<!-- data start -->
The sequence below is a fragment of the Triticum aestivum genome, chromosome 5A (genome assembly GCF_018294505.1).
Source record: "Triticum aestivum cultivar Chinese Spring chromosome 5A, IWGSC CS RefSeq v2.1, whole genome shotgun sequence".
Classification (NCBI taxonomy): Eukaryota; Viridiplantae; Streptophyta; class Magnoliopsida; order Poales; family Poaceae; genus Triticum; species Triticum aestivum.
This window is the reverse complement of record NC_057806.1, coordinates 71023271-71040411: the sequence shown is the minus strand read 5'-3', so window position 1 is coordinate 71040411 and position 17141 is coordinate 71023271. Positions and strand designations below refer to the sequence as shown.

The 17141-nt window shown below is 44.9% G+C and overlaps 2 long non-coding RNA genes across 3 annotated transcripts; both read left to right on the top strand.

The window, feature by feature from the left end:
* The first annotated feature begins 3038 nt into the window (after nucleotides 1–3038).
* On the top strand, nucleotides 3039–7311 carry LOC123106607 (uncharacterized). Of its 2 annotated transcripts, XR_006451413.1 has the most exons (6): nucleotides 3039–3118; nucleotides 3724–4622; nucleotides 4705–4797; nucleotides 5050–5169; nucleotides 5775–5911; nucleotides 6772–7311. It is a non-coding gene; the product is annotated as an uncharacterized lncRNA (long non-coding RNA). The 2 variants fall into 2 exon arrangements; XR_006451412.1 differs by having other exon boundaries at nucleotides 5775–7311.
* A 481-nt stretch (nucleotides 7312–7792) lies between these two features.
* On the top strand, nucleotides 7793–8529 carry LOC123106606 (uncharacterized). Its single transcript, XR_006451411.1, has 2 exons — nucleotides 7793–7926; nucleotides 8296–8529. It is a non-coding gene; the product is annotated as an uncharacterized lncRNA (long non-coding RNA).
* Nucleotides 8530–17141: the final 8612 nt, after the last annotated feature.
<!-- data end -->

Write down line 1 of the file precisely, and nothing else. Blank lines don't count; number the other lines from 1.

The sequence below is a fragment of the Triticum aestivum genome, chromosome 5A (genome assembly GCF_018294505.1).